Inputs:

A multiset of records ; a register/BITMAP of length initialized to (see Figure 1).

Output:

The estimate of the number of distinct records, denoted by .

Step 1

A hash function that maps each element of

to an integer. This set of integers is uniformly distributed over the range

.

Step 2

For each record , let be the position of the least significant bit that is set in the binary representation of , . Set the corresponding BITMAP position to . That is, if , then . For example, will be set to if .

Step 3

Let be the position of the rightmost zero in BITMAP . The estimated value of the number of unique records in is given by

(1)

where is the correction factor.

The algorithm is based on statistical observations concerning the bits of hashed values. Let denote the set of distinct records in . Since is uniformly distributed over , for each,

with probability

, with probability , with probability and so on. This can be generalized as the sequence occurring with probability of  [6]. So if we randomly select , the probability of being set to is . The BITMAP only depends on the least significant set bits (LSSBs) of distinct hashed values and not on the frequency of the values. If a record occurs more than once in multiset , it will be counted only once.

Figure 1: Bitmap initialized to zero.

Let be the number of distinct records in , i.e., , it is expected that will be set about times, will be set approximately times and so on. At the end of the execution, it is very likely that for and for  [6]. An example is illustrated in Figure 2. Assuming there are distinct records, about records will have their LSSB be bit , that is, about of the hash values are mapped to ; about records are mapped to bit position , i.e., approximately records are mapped to , and so on [7].

Figure 2: The mapping of distinct records to their bit position in the BITMAP

It was proposed in [6] to use the position of the rightmost zero in BITMAP as an indicator of , based on the assumption that hash values will be uniformly distributed over . For example, if the BITMAP is , the cardinality , is estimated by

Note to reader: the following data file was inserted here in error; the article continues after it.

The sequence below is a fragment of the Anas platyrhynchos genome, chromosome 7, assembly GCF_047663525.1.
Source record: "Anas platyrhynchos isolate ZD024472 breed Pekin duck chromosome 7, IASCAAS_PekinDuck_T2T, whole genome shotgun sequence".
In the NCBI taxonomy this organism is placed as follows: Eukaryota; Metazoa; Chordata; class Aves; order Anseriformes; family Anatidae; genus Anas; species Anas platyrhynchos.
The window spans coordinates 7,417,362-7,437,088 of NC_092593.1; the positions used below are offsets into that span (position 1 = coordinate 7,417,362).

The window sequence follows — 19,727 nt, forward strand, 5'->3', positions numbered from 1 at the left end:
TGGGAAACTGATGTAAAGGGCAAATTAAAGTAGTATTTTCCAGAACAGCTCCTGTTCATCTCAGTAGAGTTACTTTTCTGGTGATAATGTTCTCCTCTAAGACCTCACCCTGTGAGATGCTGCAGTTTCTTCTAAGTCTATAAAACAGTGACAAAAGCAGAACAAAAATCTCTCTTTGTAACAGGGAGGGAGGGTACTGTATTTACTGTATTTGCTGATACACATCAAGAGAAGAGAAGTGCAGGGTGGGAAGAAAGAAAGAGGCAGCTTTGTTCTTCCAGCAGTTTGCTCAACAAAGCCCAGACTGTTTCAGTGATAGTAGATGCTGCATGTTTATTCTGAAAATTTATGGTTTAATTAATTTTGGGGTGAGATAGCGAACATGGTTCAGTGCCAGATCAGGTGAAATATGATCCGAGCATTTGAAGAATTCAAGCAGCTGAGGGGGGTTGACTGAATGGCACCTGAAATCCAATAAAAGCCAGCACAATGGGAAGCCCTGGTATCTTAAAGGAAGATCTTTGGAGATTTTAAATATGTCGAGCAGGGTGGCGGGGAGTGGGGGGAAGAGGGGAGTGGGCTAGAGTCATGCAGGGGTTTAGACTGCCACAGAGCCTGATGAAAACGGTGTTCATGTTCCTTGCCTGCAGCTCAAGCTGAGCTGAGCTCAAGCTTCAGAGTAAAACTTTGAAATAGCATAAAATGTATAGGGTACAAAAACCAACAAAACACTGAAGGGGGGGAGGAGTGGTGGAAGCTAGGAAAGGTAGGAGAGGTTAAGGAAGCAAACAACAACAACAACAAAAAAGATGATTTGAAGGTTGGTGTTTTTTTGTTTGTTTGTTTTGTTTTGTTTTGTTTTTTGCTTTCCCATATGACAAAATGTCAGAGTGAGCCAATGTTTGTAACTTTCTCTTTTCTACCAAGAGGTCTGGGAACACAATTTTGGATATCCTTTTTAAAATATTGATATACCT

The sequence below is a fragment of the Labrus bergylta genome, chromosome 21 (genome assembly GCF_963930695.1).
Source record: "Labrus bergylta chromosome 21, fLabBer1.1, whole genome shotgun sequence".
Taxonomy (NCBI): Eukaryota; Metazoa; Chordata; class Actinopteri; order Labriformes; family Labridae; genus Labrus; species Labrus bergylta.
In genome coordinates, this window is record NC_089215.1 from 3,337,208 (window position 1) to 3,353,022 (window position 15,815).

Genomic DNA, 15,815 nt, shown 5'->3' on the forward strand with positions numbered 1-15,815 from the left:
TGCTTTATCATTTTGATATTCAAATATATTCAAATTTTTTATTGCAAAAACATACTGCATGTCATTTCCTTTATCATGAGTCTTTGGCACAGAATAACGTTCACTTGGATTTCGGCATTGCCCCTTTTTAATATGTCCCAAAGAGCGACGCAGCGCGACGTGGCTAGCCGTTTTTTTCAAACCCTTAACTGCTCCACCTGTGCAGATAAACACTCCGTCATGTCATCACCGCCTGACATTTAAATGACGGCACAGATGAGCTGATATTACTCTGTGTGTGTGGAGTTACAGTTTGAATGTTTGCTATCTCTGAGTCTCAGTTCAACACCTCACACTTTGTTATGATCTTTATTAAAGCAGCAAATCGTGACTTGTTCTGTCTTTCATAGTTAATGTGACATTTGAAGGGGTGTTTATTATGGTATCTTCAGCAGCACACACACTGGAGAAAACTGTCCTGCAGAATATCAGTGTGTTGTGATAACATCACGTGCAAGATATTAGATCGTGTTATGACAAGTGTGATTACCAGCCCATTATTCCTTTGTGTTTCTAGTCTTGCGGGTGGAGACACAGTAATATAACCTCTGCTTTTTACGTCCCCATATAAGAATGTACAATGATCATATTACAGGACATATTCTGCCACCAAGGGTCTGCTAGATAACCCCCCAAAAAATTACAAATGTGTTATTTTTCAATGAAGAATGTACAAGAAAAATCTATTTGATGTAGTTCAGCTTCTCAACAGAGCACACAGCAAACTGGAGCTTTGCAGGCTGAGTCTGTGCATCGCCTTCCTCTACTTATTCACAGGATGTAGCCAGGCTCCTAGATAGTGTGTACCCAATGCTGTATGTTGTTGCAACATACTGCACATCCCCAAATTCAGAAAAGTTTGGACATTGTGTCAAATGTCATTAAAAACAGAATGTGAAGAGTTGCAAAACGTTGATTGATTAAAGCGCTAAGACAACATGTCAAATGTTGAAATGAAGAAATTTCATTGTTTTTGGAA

It is shown in [6, 5], is a biased estimate of and a correction factor can be used as a simple correction. The unbiased estimate of cardinality is given by

3 Collision-Included Probabilistic Counting (CIPC)

The plot of is in Figure 3, where is the position of the rightmost zero in the BITMAP. It is not hard to see that gives an underestimate of for the most part. And the gap between and gets larger as increases. According to (1), probabilistic counting uses a correction factor to compensate for the deviation of using as an indicator of . Although rigorous calculation of is provided in [6], the cause of the deviation is not discussed. In this section, we consider the effects of collisions in hashing and how including the collisions in hashing will improve the estimate. The experimentation results show that our approach produces an estimate at least as good as using , or even better under certain circumstances. Moreover, our approach provides some insight into the possible cause of the estimation bias.

3.1 Collision Estimate using Birthday Paradox

Even with uniform hash functions, it is inevitable that more than one record will be mapped to the same hash value, which is known as a collision. Although the BITMAP is set to be big enough to hold all the records (i.e., ), the probability of collisions increases with increasing number of records, especially when is fixed. Therefore, we propose collision-included probabilistic counting (CIPC). We calculate the expected number of collisions and add it to to improve the results. Birthday paradox [14] is adopted to estimate the expected number of collisions of multiplication hashing.

Figure 3: Probabilistic Counting Estimate Deviation.
Theorem 1.

If the position of the rightmost zero in BITMAP (ranks start at ) is used as an indicator of , under the assumption that the hash values are uniformly distributed, the expected value of including collisions is:

(2)

where is the estimate of obtained using collision-included probabilistic counting (CIPC).


Since the hash values are uniformly distributed over , according to birthday paradox [10], the expected number of collisions is

(3)

where is the number of collisions. Since is the estimate of without including the number of collisions, we have

(4)

Substituting (3) into (4) yields

(5)

Given that , solving (5) for gives us

(6)

Figure 4 shows a flowchart of CIPC used to estimate the number of distinct system users.

Figure 4: Flow chart of the system.
Percent Error () Percent Error ()
558 (502, 614) 44.1506% (min) 579 (508, 649) 42.0687% (min)
2158 (1856, 2460) 56.8314% 2233 (1862, 2603) 55.3373%
4236 (3613, 4859) 57.6372% 4348 (3567, 5129) 56.514%
8869 (7580, 10158) 55.6515% 9236 (7662, 10810) 53.816%
10590 (10590, 10590) 64.6977% 11356 (11356, 11356) 62.1466%
18673 (16211, 21134) 53.3173% 19649 (16670, 22627) 50.8772%
19769 (17705, 21832) 60.4614% 20940 (18351, 23529) 58.1189%